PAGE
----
Queen & Slim is about an African American couple on the run after a routine traffic stop gone wrong. Burna Boy’s My Money, My Baby features in one of the scenes.
Pacific Rim Uprising (2018)
The hit sequel to the 2013 Sci-Fi Kaiju vs. Jaegers movie, where all the nations of the world come together to fight monsters, features Wizkid’s Daddy Yo. Yes, we know it is the end of the world but Nigerians do know how to turn things up even in dark scenarios. And John Boyega is seen vibing to it at a party.
Bob Hearts Abishola
Bob, a businessman, falls in love with a nurse, Abishola, and the series is about Bob’s journey to getting Abisola to love him. Currently in its third season, the comedy series has made use of a lot of Nigerian songs as Abishola, the female lead plays a Nigerian.
Music legend Fela Anikulapo has been revered by the world, though now late, he continues to inspire a whole generation of artistes and filmmakers. Some filmmakers have his songs in their films such as Street Dance 2, and Narcos: Mexico. His track can also be heard in the trailer for the upcoming 2021 western, The Harder They Fall.
The Live action Lion King movie had Beyonce playing Nala and also making the music used in the movie. For the Lion King Album, she worked with a crop of African artistes, especially top Nigerian singers like Yemi Alade, Wizkid, Tekno and Mr Eazi.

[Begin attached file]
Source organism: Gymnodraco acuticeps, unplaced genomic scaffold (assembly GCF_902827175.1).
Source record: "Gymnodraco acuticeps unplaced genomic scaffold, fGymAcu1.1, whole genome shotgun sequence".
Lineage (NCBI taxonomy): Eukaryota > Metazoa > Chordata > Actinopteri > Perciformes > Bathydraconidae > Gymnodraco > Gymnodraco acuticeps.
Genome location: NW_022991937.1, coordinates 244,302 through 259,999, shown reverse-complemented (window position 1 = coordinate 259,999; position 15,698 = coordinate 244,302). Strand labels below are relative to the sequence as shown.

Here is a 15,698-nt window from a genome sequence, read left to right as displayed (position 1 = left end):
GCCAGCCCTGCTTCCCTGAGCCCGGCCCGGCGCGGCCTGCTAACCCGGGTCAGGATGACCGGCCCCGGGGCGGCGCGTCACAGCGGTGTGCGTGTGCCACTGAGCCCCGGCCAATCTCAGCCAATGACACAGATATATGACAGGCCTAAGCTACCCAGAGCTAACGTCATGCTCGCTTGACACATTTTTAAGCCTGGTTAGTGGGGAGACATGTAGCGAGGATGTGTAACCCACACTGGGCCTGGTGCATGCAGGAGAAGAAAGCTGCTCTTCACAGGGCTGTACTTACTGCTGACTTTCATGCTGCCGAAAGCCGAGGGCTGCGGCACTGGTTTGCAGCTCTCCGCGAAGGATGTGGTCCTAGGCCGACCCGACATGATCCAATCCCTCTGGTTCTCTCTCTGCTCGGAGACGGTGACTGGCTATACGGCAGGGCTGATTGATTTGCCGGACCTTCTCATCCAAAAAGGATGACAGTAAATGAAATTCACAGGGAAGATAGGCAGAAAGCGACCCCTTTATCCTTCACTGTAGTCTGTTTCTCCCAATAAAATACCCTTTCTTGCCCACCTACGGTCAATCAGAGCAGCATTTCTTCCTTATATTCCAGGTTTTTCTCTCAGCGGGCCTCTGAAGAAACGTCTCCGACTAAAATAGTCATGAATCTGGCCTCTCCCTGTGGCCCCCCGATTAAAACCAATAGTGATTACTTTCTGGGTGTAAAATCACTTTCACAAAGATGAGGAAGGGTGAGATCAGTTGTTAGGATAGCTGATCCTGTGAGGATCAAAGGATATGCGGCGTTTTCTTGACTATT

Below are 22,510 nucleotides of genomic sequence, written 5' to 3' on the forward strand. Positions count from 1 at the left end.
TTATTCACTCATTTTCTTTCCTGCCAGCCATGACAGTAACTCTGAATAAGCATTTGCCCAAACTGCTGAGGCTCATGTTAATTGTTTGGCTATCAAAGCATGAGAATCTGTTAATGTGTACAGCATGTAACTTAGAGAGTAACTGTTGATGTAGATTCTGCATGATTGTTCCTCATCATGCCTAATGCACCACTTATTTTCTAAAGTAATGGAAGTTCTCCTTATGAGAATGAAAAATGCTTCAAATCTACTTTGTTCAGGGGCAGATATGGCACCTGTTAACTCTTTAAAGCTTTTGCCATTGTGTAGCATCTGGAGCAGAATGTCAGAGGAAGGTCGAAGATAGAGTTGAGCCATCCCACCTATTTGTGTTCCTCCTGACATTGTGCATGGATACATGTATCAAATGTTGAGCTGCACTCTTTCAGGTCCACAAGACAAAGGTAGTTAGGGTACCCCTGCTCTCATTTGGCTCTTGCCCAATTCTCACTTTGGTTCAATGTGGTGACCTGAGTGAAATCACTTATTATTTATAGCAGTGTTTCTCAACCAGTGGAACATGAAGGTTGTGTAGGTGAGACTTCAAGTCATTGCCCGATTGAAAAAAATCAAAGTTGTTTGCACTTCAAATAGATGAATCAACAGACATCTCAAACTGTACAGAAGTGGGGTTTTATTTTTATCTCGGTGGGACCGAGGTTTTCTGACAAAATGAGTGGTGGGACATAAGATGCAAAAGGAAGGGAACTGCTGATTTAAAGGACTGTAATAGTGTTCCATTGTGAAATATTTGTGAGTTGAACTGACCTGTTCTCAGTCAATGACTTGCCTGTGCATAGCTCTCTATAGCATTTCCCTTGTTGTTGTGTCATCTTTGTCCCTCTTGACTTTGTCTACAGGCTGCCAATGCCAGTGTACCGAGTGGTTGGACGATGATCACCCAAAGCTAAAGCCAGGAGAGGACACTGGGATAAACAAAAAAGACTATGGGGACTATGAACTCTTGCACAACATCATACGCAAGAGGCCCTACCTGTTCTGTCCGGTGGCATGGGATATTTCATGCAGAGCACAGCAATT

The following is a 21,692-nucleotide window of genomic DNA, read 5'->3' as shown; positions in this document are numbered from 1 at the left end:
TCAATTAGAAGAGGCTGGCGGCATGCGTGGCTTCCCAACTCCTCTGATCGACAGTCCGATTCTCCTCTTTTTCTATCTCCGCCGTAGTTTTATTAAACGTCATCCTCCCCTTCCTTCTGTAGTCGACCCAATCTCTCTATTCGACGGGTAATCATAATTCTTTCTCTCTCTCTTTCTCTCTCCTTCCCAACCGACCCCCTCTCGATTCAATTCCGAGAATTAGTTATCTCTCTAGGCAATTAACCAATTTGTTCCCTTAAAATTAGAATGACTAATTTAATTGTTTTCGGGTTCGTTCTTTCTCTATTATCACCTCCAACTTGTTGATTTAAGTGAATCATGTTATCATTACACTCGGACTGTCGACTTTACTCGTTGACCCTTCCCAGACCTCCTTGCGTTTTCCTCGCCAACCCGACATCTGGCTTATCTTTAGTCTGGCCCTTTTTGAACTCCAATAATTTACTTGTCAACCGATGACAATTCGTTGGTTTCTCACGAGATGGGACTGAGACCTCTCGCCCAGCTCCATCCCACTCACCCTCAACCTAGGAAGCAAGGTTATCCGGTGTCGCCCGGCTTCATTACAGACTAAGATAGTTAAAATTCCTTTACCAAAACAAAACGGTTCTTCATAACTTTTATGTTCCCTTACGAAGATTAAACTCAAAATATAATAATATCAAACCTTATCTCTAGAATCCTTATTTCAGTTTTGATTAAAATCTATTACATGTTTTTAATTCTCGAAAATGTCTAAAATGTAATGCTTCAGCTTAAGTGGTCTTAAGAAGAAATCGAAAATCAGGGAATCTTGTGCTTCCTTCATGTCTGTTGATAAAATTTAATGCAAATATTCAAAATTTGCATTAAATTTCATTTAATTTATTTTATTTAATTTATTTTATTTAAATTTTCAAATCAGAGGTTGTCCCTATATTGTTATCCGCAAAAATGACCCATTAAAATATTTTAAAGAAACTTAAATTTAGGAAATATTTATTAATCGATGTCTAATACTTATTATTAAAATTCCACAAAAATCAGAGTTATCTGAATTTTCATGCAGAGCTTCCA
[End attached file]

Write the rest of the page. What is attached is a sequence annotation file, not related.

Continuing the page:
Naira Marley, Zlatan and Burna boy recently signed deals that would allow their songs to be used in Rockstar’s upcoming Grand Theft Auto (GTA) game. When the game is here alongside other movies featuring our music, we will be here to celebrate our wins again.
At this point in time where differences drive the world apart, we should be grateful there are platforms that bring us together. Arts and culture should not be ‘gatekept’, it will always find expression in many places and hands, the same way cinema has been used by Africans to tell African stories. We should not stand in its way when boundaries are moved a notch higher, and one might just conclude that the gatekeeping Nigerians might be doing so because of how good Justin Bieber did it.
Which ones did we miss or forget? You can share your thoughts in the comments section or on our social media accounts.